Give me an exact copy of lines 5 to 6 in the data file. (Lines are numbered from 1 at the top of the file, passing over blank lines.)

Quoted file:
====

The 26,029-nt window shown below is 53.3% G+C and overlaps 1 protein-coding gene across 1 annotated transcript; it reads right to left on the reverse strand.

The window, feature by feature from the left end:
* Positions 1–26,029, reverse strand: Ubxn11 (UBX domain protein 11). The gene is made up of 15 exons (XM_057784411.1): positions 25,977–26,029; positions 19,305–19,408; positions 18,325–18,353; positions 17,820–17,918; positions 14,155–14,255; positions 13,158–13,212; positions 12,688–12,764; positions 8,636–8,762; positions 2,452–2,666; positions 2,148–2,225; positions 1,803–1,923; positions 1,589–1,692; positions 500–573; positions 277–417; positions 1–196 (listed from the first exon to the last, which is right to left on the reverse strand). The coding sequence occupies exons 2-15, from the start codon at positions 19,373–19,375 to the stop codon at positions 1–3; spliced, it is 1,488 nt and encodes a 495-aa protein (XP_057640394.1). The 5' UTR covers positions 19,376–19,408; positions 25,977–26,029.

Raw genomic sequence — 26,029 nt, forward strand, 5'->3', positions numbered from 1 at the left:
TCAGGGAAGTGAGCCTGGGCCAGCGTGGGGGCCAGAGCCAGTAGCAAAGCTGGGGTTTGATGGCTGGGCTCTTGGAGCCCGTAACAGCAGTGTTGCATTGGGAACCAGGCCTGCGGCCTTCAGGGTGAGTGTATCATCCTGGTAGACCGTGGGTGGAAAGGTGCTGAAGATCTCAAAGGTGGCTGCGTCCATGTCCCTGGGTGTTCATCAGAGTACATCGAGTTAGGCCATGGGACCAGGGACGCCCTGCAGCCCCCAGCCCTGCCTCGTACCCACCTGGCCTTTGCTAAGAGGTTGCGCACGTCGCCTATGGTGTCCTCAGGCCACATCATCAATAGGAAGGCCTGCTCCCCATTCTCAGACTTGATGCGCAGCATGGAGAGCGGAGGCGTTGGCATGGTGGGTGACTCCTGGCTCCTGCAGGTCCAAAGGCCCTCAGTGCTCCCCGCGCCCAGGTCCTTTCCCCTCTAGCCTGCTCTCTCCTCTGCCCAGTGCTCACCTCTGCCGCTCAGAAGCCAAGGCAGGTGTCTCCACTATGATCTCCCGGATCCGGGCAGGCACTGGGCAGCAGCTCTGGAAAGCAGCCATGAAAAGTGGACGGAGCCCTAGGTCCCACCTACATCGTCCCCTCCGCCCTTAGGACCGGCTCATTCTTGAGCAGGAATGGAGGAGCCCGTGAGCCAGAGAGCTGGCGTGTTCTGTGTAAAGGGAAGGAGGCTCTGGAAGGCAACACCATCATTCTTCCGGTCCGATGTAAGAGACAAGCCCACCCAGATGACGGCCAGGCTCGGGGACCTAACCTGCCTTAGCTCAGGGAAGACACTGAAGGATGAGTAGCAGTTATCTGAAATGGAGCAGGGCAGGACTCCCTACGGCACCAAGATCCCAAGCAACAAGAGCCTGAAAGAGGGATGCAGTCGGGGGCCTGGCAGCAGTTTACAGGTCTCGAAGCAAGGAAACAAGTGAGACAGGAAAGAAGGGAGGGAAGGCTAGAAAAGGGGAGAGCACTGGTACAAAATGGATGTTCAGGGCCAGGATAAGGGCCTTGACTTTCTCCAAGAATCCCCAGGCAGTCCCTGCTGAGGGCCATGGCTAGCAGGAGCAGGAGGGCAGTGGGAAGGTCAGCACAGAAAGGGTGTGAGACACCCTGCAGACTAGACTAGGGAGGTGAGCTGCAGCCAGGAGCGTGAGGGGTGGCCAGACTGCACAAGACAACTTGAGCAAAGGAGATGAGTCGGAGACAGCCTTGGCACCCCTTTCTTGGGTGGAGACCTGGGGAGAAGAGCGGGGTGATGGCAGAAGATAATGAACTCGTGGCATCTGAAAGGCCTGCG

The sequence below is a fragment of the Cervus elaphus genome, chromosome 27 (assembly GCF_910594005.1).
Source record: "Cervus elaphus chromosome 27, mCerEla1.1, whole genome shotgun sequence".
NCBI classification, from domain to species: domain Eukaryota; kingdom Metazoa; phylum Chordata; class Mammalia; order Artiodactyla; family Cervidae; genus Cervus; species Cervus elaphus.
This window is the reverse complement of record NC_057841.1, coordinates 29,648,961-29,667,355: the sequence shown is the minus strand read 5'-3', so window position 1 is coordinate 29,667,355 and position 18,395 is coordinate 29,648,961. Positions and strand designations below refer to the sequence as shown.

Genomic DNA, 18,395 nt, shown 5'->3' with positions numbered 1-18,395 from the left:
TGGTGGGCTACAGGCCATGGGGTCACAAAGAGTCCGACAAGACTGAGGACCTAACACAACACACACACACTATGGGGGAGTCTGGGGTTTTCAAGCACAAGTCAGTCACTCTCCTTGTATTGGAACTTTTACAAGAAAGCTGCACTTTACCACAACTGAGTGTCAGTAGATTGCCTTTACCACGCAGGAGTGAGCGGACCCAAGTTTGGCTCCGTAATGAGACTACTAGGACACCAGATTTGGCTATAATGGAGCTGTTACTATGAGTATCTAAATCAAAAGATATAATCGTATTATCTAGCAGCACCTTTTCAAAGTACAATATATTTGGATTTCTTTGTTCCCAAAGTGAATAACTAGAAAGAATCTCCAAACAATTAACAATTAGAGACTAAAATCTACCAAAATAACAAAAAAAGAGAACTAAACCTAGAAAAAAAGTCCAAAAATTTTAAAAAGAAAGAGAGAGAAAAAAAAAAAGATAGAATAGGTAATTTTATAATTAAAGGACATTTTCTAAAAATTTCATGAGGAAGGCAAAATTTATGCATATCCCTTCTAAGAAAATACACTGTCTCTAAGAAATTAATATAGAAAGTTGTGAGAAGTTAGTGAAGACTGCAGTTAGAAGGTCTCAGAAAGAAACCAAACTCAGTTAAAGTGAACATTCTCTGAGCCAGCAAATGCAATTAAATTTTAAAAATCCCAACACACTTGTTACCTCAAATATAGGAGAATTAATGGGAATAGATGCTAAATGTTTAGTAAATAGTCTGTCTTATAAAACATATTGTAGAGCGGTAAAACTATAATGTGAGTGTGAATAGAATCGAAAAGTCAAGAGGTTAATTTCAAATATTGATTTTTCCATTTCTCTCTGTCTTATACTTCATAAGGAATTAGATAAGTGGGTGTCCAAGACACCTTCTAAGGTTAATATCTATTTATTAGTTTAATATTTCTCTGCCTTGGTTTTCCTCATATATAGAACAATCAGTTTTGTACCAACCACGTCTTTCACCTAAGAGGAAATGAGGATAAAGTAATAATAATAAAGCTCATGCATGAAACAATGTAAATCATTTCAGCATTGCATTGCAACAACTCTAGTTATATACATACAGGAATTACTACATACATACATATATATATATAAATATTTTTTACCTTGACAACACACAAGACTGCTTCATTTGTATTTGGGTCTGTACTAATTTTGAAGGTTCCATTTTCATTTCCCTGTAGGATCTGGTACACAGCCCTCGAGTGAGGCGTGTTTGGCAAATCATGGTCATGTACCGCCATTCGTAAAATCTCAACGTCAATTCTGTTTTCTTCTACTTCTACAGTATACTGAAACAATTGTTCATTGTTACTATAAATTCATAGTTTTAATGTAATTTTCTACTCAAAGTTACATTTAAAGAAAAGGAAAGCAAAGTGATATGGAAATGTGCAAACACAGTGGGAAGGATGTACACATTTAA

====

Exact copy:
TCAGGGAAGTGAGCCTGGGCCAGCGTGGGGGCCAGAGCCAGTAGCAAAGCTGGGGTTTGATGGCTGGGCTCTTGGAGCCCGTAACAGCAGTGTTGCATTGGGAACCAGGCCTGCGGCCTTCAGGGTGAGTGTATCATCCTGGTAGACCGTGGGTGGAAAGGTGCTGAAGATCTCAAAGGTGGCTGCGTCCATGTCCCTGGGTGTTCATCAGAGTACATCGAGTTAGGCCATGGGACCAGGGACGCCCTGCAGCCCCCAGCCCTGCCTCGTACCCACCTGGCCTTTGCTAAGAGGTTGCGCACGTCGCCTATGGTGTCCTCAGGCCACATCATCAATAGGAAGGCCTGCTCCCCATTCTCAGACTTGATGCGCAGCATGGAGAGCGGAGGCGTTGGCATGGTGGGTGACTCCTGGCTCCTGCAGGTCCAAAGGCCCTCAGTGCTCCCCGCGCCCAGGTCCTTTCCCCTCTAGCCTGCTCTCTCCTCTGCCCAGTGCTCACCTCTGCCGCTCAGAAGCCAAGGCAGGTGTCTCCACTATGATCTCCCGGATCCGGGCAGGCACTGGGCAGCAGCTCTGGAAAGCAGCCATGAAAAGTGGACGGAGCCCTAGGTCCCACCTACATCGTCCCCTCCGCCCTTAGGACCGGCTCATTCTTGAGCAGGAATGGAGGAGCCCGTGAGCCAGAGAGCTGGCGTGTTCTGTGTAAAGGGAAGGAGGCTCTGGAAGGCAACACCATCATTCTTCCGGTCCGATGTAAGAGACAAGCCCACCCAGATGACGGCCAGGCTCGGGGACCTAACCTGCCTTAGCTCAGGGAAGACACTGAAGGATGAGTAGCAGTTATCTGAAATGGAGCAGGGCAGGACTCCCTACGGCACCAAGATCCCAAGCAACAAGAGCCTGAAAGAGGGATGCAGTCGGGGGCCTGGCAGCAGTTTACAGGTCTCGAAGCAAGGAAACAAGTGAGACAGGAAAGAAGGGAGGGAAGGCTAGAAAAGGGGAGAGCACTGGTACAAAATGGATGTTCAGGGCCAGGATAAGGGCCTTGACTTTCTCCAAGAATCCCCAGGCAGTCCCTGCTGAGGGCCATGGCTAGCAGGAGCAGGAGGGCAGTGGGAAGGTCAGCACAGAAAGGGTGTGAGACACCCTGCAGACTAGACTAGGGAGGTGAGCTGCAGCCAGGAGCGTGAGGGGTGGCCAGACTGCACAAGACAACTTGAGCAAAGGAGATGAGTCGGAGACAGCCTTGGCACCCCTTTCTTGGGTGGAGACCTGGGGAGAAGAGCGGGGTGATGGCAGAAGATAATGAACTCGTGGCATCTGAAAGGCCTGCG

The sequence below is a fragment of the Cervus elaphus genome, chromosome 27 (assembly GCF_910594005.1).